Wednesday, February 20th, 2019

The Millennials Conscience: What am I if Sanders is a Socialist?

Nathan Baril

Posted on April 26, 2016 in Perspectives
By USM Free Press

By Bryer C. Sousa, Free Press Staff

As a student of applied mathematics at USM, and formerly a student of chemistry and physics at the University of Maine, who has co-authored peer-reviewed academic journal articles, I approach problem-solving and critical thinking by way of data-driven theory and reproducibility. That is to say, I utilize the scientific method, algorithmic thinking, and methods employed by analytic philosophers to arrive at empirically supported conclusions, rather than turning to fundamentalism and ideology to understand the world. Of course, as Slavoj Žižek – the Slovenian philosopher of psychoanalysis and Hegelian Marxism – points out, we are all inherently objects of what Jacques Marie Émile Lacan called the “big Other,” that is, we are all subjected to an order which structures each of our perceived realities, thus illustrating that we are creatures of ideology. However, by coupling Cartesian logic – as presented by French philosopher René Descartes – epistemological reasoning and natural philosophy (what we now call science), we are able to overcome the uncertainties of the world, which follow from being intellectually trapped as an ideologue, and make rational progress in solidarity with each other.

With consideration to my thoughts on perception and unity already put forth herein, one may quickly surmise that I do not feel comfortable boxing myself into ideological frameworks. However, after immersing myself into the depths of social and political philosophy, I attempted to diligently pour over the ontological underpinning of a vast array of economic schools of thought, as well as threads of politics, as a means of trying to identify a just and egalitarian structure that we can build from, or learn from, as we collectively struggle to advance human rights. Consequently, the values of a form of socialism (libertarian socialism) seemed to not only epitomize the classical understanding of the human condition, but also extended the notions of freedom and justice, that follow from The Enlightenment period, to the industrialized and modern age. Yet, I do not stand alone with respect to this assessment. If anything, I must regard myself as a student of those who explored the frontiers of this form of political and social order, such as Rudolf Rocker, Emma Goldman, Mikhail Bakunin, and Noam Chomsky, who has been, for me, the most influential public scholar.

After I achieved this level of awareness and appreciation for what seems to be a logically consistent form of libertarian socialism, which is also referred to as anarcho-syndicalism in particular contexts, I prepared a conference presentation titled “An Exploration of Anarcho-syndicalism as an Environmentally Sustainable Solution to the Current Anthropogenic Ecological Crisis.” Within the domain of an academic conference presentation, I was pleased to reintroduce the labor centered school of politics to those in attendance at the 2015 Maine Sustainability and Water Conference. However, all of this transpired prior to Bernie Sanders joining the race for the White House by way of running as a member of the Democratic Party. Even though I joined the party of neoliberal ideology to caucus for Bernie Sanders in Maine and resigned from the party the next day, I became deeply concerned for two reasons.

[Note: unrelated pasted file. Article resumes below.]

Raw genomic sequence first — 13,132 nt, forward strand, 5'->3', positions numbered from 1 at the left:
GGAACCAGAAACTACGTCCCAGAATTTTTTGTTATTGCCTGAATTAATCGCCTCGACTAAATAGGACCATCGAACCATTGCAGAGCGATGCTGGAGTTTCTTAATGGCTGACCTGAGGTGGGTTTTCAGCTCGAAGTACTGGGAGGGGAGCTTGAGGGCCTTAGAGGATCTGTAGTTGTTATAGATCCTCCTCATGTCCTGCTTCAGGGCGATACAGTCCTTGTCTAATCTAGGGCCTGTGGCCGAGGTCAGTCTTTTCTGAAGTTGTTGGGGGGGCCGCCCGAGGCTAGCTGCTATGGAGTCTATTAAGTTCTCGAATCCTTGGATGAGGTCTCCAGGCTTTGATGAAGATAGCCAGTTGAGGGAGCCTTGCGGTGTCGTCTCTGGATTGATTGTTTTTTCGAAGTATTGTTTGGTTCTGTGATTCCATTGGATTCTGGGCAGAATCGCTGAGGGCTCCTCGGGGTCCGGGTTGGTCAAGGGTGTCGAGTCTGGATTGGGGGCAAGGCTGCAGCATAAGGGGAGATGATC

My first concern was that Mr. Sanders abandoned his self proclaimed principles by seeking the Democratic nomination for president, rather than running as a third party candidate. Moreover, my first concern is shared with students studying at USM as well. For example, Pete Franzen of USM Socialists stated that “We support strong social movements and alternative politics outside of the corporate-controlled Democratic and Republican parties. As a branch of the International Socialist Organization, we voted to endorse Jill Stein and the Green Party along with other efforts at independent political organizations… We do not endorse Bernie Sanders because of his decision to run in the Democratic Party, a party which actively works against many of the causes that he himself advocates for. We like a lot of Bernie Sanders’ positions, and we are optimistic that his popularity is evidence that Americans are increasingly open to leftist ideas and to the idea of socialism. However, we don’t believe the Democratic party can be changed from within.”

Secondly, my worry extends to the now common use of the word socialism by the progressive branch of American liberals. Prior to Sanders, the word also suffered misrepresentations and abuses such that it lost most of its semantic value. The little linguistic value it held before Bernie emerged was sustained by Z Magazine, Jacobin, writers such as Chris Hedges, and economists such as Richard Wolff of UMass Amherst. Nevertheless, the central defining tenant must not be forgotten: that is, socialism, as a social philosophy and an economic system, is defined, primarily, as collective and democratic ownership of the means of production.

Having written various columns for The Free Press under the banner of “The Millennials Conscience,” I felt compelled to attempt to provide readers with a social, economic and political context for future readings of my opinion pieces. This hopefully serves as an attempt to provide further insight into this millennials’ conscience.

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